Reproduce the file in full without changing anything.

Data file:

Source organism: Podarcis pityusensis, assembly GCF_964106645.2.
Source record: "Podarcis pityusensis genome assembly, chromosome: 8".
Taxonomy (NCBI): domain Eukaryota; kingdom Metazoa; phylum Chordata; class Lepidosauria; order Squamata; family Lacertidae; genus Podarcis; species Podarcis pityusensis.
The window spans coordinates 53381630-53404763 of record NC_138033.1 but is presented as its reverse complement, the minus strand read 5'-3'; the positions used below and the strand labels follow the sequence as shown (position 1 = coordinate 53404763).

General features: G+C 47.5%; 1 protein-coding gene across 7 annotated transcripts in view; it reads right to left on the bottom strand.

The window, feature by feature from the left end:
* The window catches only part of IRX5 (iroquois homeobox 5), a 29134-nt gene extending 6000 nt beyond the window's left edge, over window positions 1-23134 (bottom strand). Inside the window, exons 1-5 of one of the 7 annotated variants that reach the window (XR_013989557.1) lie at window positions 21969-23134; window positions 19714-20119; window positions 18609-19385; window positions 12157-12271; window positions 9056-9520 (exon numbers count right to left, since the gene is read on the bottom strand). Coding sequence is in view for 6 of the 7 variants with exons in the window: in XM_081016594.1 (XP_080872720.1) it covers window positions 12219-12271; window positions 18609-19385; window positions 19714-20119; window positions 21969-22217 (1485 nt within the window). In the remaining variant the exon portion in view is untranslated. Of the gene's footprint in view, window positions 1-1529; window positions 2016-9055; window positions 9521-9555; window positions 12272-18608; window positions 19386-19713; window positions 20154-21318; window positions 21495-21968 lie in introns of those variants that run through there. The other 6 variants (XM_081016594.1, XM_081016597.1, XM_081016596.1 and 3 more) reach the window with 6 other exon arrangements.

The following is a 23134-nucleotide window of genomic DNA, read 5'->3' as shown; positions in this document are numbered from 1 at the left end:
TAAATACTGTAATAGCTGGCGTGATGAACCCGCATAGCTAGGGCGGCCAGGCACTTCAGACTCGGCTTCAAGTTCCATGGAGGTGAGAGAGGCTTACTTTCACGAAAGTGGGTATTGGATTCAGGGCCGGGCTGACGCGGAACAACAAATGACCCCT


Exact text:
Source organism: Podarcis pityusensis, assembly GCF_964106645.2.
Source record: "Podarcis pityusensis genome assembly, chromosome: 8".
Taxonomy (NCBI): domain Eukaryota; kingdom Metazoa; phylum Chordata; class Lepidosauria; order Squamata; family Lacertidae; genus Podarcis; species Podarcis pityusensis.
The window spans coordinates 53381630-53404763 of record NC_138033.1 but is presented as its reverse complement, the minus strand read 5'-3'; the positions used below and the strand labels follow the sequence as shown (position 1 = coordinate 53404763).

General features: G+C 47.5%; 1 protein-coding gene across 7 annotated transcripts in view; it reads right to left on the bottom strand.

The window, feature by feature from the left end:
* The window catches only part of IRX5 (iroquois homeobox 5), a 29134-nt gene extending 6000 nt beyond the window's left edge, over window positions 1-23134 (bottom strand). Inside the window, exons 1-5 of one of the 7 annotated variants that reach the window (XR_013989557.1) lie at window positions 21969-23134; window positions 19714-20119; window positions 18609-19385; window positions 12157-12271; window positions 9056-9520 (exon numbers count right to left, since the gene is read on the bottom strand). Coding sequence is in view for 6 of the 7 variants with exons in the window: in XM_081016594.1 (XP_080872720.1) it covers window positions 12219-12271; window positions 18609-19385; window positions 19714-20119; window positions 21969-22217 (1485 nt within the window). In the remaining variant the exon portion in view is untranslated. Of the gene's footprint in view, window positions 1-1529; window positions 2016-9055; window positions 9521-9555; window positions 12272-18608; window positions 19386-19713; window positions 20154-21318; window positions 21495-21968 lie in introns of those variants that run through there. The other 6 variants (XM_081016594.1, XM_081016597.1, XM_081016596.1 and 3 more) reach the window with 6 other exon arrangements.

The following is a 23134-nucleotide window of genomic DNA, read 5'->3' as shown; positions in this document are numbered from 1 at the left end:
TAAATACTGTAATAGCTGGCGTGATGAACCCGCATAGCTAGGGCGGCCAGGCACTTCAGACTCGGCTTCAAGTTCCATGGAGGTGAGAGAGGCTTACTTTCACGAAAGTGGGTATTGGATTCAGGGCCGGGCTGACGCGGAACAACAAATGACCCCT